Previous article in this series: May 15, 2010, p. 368.
The explanation of the loosing of Satan, in Revelation 20:7-9, that I have given differs from that of Herman Hoeksema. Whereas I understand the loosing of Satan as Christ’s freeing him to unite the nations under Antichrist in a worldwide assault upon the true church, Hoeksema explained it as referring to the battle of Armageddon.
The battle of Armageddon, mentioned only in Revelation 16:16, will be a physical war between two distinct elements of the kingdom of Antichrist. One element will be the nations of the West, descended from the old Roman empire, as Daniel 7:19-26 prophesies. These nations are strongly influenced by Christianity and, therefore, nominally Christian. From these nations, the personal Antichrist will arise, and among these nations will be the seat of power of the antichristian world-power.
The other element will be the pagan nations of the world. These are the nations referred to as “the kings of the east” in Revelation 16:12.
For a short time, Antichrist, the beast out of the earth ofRevelation 13:1-10, will succeed in uniting these two groups of nations in one political federation, one kingdom, one empire, under his aegis. This will be the time of the great tribulation for the church (Matt. 24:21) and of the killing of the two witnesses (Rev. 11:7-10).
But the magnificent kingdom of Satan and Man will last only a short while. For towards the very end of history, immediately before the coming of Jesus Christ, God will devastate the world-power of the Antichrist in His wrath. He will do so by the judgments of the seven vials of Revelation 16. One of these judgments—the sixth vial—will be the breakup of Antichrist’s kingdom by the battle of Armageddon (Rev. 16:12-16). The pagan nations of the East, whose attachment to the Antichrist was tenuous, will declare ³war on the nominally Christian nations of the West.
To the world engulfed in war, Jesus Christ will return in the body, to destroy the personal Antichrist, raise the dead, conduct the final judgment, renew creation, and usher in the new, everlasting age.
Hoeksema interpreted the loosing of Satan, resulting in the attack of the nations, Gog and Magog, upon the camp of the saints and the beloved city, in Revelation 20, as the battle of Armageddon. “What is here [in Rev. 20:7-9] presented in a separate vision had partly been pictured in a different setting in…Chapter 16:12-16…[as the] battle [that] will be realized in the period of the sixth vial.”¹ In his outline of the contents of the book of Revelation, Hoeksema explained the loosing of Satan this way: “III. Satan loosed: 1. Deceives the nations: a. A great number. b. Their deception: 1) They purpose to fight against Christ and His Church. 2) Which actually in the nominally Christian world is Antichristendom. c. Once again the battle of Armageddon. Cf. chapter 16:12ff.”² Revelation 20:7-9, therefore, does not predict the war of Satan against the true church towards the end of history, but a battle of the heathen nations of the world against “the nominally Christian world,” against “nominal Christianity,” against “Christendom, no matter how apostate.”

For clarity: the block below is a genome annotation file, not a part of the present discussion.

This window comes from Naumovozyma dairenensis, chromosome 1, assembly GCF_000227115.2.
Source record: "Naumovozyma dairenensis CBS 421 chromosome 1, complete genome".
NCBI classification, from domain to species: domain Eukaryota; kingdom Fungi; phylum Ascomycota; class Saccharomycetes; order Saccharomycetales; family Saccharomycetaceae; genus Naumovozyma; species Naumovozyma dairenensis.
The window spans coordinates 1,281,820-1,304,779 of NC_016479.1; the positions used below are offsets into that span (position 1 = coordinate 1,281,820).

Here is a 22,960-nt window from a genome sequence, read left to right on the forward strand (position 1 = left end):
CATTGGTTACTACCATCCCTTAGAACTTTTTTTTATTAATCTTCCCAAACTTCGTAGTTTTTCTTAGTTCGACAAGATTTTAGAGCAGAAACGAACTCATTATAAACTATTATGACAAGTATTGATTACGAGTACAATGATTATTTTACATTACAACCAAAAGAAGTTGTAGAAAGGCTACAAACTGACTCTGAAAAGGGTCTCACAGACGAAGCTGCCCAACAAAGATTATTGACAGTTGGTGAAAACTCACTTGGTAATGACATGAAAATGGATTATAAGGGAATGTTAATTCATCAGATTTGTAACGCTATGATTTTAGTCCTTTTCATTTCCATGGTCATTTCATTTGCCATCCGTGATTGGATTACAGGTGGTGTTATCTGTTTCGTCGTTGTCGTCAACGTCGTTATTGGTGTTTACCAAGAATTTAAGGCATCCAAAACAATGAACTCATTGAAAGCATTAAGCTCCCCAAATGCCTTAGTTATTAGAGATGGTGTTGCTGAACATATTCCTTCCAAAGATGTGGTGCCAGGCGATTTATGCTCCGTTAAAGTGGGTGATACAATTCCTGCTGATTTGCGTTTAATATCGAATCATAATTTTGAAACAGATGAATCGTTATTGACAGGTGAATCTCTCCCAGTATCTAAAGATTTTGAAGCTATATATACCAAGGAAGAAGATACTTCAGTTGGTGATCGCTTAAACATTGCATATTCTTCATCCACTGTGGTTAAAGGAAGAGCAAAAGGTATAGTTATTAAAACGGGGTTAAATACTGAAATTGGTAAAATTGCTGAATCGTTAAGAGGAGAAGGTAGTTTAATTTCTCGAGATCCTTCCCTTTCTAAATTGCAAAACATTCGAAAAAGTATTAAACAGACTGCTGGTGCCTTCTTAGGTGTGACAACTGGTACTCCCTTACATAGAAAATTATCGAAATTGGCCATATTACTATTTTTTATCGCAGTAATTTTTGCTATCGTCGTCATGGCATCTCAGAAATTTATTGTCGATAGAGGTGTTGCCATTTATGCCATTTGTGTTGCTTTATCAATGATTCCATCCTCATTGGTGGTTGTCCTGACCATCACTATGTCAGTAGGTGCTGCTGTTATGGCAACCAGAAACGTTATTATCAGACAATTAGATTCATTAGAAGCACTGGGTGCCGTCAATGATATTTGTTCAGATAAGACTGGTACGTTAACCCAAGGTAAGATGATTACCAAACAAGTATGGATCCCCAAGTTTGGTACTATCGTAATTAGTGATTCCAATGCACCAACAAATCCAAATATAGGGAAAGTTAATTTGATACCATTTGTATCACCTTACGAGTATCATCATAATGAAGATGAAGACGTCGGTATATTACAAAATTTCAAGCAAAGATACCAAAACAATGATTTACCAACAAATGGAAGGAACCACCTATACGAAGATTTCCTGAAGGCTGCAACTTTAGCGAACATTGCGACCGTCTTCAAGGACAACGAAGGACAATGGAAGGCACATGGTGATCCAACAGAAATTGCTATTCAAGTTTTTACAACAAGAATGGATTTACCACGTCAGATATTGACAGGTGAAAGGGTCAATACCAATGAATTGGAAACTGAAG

According to Hoeksema, the battle of Satan’s hordes against the camp of the saints and the beloved city will be a war of the pagan nations of the world against the nations that constitute the center of the antichristian world-power.
This explanation of the loosing of Satan and the battle that ensues is closely related to Hoeksema’s strange teaching that the true church will be taken out of the world into heaven at the onset of the outpouring of the wrathful judgments of God upon the antichristian kingdom, some time before the second coming of Christ.
Hoeksema proposed this event in his interpretation of the resurrection and ascension of the two witnesses, inRevelation 11. The two witnesses represent the true church. The beast from the abyss, which is Antichrist, will make war against the two witnesses, overcome them, and kill them (Rev. 11:7). “After three days and an half the Spirit of life from God entered into them, and they stood upon their feet; and great fear fell upon them which saw them. And they heard a great voice from heaven saying unto them, Come up hither. And they ascended up to heaven in a cloud; and their enemies beheld them” (Rev. 11:11, 12).